Use this URL to cite or link to this record in EThOS: http://ethos.bl.uk/OrderDetails.do?uin=uk.bl.ethos.618222
Title: Infrastructures of continuity and change : a material culture approach to finance, heating and maintenance in Belgrade homes
Author: Johnson, Charlotte Elizabeth
ISNI:       0000 0004 5353 652X
Awarding Body: University of Newcastle Upon Tyne
Current Institution: University of Newcastle upon Tyne
Date of Award: 2014
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Abstract:
This thesis explores the relationship between people, their things and socio-economic change. Based on Belgraders’ experiences of Serbia’s economic transition, it focuses on the material impacts produced inside homes as objects are revalued, ownership lines are redrawn and domestic space is reconfigured. These material alterations are linked to social changes as they provoke residents to reflect on how their state, neighbourhoods or families should be organised. I focus on five residential buildings built at different points in the city’s development, from 1939 to 2010. I study the buildings’ archives and the activities of today’s residents to trace relationships constructed through infrastructure, drawing attention to three types of systems that permeate domestic space. I follow the consumer credit industry’s IT architecture and find how financial value is created as households manage their day to day living. I explore the municipal heating system’s liberalisation and find it is reshaping ideas about social good and individual autonomy. I study the buildings' communal spaces and find an institutional vacuum in which residents self-organise to maintain their buildings and manage social relations. I argue that these infrastructures - finance, heating and maintenance - are the basis for both continuity and change as they reach into the domestic sphere to shape the relationship between people and things, but are themselves reworked. Supplementing my anthropological approach with literature from STS and economic geography, I find that the regulatory reforms partially rework the fabric of Belgrade homes. This leads me to argue that transition changes the nature of things and can be interpreted as a loss of ontological certainty, but I show that this is an uneven reworking of materials. Visions of the socialist good life, corruption from the 1990s turmoil and aspirations of liberalism can all be found scripted into the contemporary organisation of housing in Belgrade.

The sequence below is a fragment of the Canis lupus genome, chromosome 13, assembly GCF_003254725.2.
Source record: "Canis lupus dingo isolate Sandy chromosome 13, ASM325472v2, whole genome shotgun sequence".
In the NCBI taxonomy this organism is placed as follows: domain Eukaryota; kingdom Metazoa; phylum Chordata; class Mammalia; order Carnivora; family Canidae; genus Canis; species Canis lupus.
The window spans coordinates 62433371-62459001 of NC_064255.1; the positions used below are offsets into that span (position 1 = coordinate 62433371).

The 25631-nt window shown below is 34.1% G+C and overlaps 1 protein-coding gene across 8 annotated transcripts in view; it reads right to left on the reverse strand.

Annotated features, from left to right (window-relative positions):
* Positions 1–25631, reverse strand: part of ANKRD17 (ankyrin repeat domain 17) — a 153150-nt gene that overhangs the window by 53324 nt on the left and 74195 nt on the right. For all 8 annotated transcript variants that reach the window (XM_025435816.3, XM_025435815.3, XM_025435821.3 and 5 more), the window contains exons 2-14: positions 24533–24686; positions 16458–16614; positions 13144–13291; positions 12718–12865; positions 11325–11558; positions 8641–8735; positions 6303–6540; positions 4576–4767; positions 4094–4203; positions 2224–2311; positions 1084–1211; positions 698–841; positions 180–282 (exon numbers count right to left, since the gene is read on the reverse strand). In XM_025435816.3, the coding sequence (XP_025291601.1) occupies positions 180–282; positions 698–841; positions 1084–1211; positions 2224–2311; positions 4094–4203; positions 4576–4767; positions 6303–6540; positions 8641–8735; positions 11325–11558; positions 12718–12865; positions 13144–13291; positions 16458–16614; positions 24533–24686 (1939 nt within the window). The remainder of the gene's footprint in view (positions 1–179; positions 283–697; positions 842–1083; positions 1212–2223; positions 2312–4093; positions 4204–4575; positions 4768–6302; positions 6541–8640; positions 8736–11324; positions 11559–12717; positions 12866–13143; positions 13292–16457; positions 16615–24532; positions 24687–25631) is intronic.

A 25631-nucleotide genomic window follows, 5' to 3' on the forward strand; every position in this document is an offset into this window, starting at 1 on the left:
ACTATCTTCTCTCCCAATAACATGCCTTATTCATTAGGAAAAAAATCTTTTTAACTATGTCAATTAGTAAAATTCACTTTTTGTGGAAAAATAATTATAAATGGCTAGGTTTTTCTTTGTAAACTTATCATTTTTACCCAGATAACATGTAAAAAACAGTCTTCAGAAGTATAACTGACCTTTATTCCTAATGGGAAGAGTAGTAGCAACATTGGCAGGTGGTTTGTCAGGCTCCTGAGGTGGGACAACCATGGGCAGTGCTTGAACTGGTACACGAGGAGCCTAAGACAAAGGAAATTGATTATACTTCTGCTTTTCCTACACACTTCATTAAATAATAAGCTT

Supervisor: Not available Sponsor: Not available
Qualification Name: Thesis (Ph.D.) Qualification Level: Doctoral
EThOS ID: uk.bl.ethos.618222  DOI: Not available
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